Debt:

“We will reject interesting opportunities rather than over-leverage our balance sheet.”BerkshireHathaway Owners Manual

Decisions

“Charlie and I decided long ago that in an investment lifetime it’s too hard to make hundreds of smart decisions. That judgement became ever more compelling asBerkshire’s capital mushroomed and the universe of investments that could significantly affect our results shrank dramatically. Therefore, we adopted a strategy that required our being smart – and not too smart at that – only a very few times. Indeed, we’ll now settle for one good idea a year. (Charlie says it’s my turn.)”

Diversification

“The strategy we’ve adopted precludes our following standard diversification dogma. Many pundits would therefore say the strategy must be riskier than that employed by more conventional investors. We disagree. We believe that a policy of portfolio concentration may well decrease risk if it raises, as it should, both the intensity with which an investor thinks about a business and the comfort-level he must feel with its economic characteristics before buying into it.”- 1993 Chairman’s Letter to Shareholders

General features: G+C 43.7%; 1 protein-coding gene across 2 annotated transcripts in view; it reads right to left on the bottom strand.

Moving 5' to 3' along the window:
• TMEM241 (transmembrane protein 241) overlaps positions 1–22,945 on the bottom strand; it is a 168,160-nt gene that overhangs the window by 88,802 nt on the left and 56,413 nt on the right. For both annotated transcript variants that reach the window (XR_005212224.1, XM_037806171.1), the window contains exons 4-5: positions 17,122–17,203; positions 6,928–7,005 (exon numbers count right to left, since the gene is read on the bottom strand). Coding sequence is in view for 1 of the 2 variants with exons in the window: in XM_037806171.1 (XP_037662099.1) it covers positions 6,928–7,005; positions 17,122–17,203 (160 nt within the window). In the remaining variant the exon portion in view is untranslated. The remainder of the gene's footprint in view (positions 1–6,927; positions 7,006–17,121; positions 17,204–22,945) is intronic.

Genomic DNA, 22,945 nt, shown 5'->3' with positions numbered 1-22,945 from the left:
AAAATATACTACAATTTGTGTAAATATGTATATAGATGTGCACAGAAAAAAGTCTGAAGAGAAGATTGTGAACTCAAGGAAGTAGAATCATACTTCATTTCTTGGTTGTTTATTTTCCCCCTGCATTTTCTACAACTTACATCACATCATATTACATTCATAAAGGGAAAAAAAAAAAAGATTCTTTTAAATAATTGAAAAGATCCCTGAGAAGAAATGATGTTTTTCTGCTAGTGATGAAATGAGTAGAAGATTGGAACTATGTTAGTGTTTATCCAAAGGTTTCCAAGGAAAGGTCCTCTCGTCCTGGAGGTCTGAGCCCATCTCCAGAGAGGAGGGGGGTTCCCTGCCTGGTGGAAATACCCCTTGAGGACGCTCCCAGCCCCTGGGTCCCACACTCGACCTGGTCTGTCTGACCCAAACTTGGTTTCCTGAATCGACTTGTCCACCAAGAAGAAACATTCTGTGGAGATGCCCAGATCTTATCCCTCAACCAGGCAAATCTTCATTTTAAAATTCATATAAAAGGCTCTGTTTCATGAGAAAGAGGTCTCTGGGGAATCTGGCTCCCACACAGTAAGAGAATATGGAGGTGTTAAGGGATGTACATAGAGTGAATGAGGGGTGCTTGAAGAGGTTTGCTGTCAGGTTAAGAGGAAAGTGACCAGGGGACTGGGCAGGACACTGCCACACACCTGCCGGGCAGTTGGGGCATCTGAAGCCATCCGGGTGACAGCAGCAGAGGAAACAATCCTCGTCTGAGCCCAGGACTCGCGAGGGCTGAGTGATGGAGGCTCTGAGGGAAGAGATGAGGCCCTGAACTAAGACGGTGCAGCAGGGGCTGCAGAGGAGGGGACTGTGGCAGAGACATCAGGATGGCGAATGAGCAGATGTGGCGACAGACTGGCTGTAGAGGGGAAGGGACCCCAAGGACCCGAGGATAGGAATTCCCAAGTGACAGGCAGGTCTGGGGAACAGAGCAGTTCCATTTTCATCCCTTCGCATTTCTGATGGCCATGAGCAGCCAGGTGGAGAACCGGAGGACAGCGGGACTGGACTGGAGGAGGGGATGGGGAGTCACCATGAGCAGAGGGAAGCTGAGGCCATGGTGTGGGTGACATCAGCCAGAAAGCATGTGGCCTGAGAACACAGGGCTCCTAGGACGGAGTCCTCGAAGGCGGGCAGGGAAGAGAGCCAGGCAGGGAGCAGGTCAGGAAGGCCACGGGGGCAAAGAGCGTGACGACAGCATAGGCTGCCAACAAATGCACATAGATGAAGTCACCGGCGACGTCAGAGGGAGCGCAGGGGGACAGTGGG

“Diversification is a protection against ignorance. It makes very little sense for those who know what they’re doing.” 1993 Chairman’s Letter to Shareholders.

“Why not invest your assets in the companies you really like? As Mae West said, “Too much of a good thing can be wonderful”.

Efficient Market Hypothesis

“I’d be a bum on the street with a tin cup if the markets were always efficient.” Fortune April 3, 1995

“Ben’s Mr. Market allegory may seem out-of-date in today’s investment world, in which most professionals and academicians talk of efficient markets, dynamic hedging and betas. Their interest in such matters is understandable, since techniques shrouded in mystery clearly have value to the purveyor of investment advice. After all, what witch doctor has ever achieved fame and fortune by simply advising ‘Take two aspirins’?”- 1987 Chairman’s Letter to Shareholders

Emotions

“The most important quality for an investor is temperament, not intellect… You need a temperament that neither derives great pleasure from being with the crowd or against the crowd.”

Ethics:

“I won’t close down a business of subnormal profitability merely to add a fraction of a point to our corporate returns. I also feel it inappropriate for even an exceptionally profitable company to fund an operation once it appears to have unending losses in prospect. Adam Smith would disagree with my first proposition and Karl Marx would disagree with my second; the middle ground is the only position that leaves me comfortable. “

Experience

“Can you really explain to a fish what it’s like to walk on land? One day on land is worth a thousand years of talking about it, and one day running a business has exactly the same kind of value.”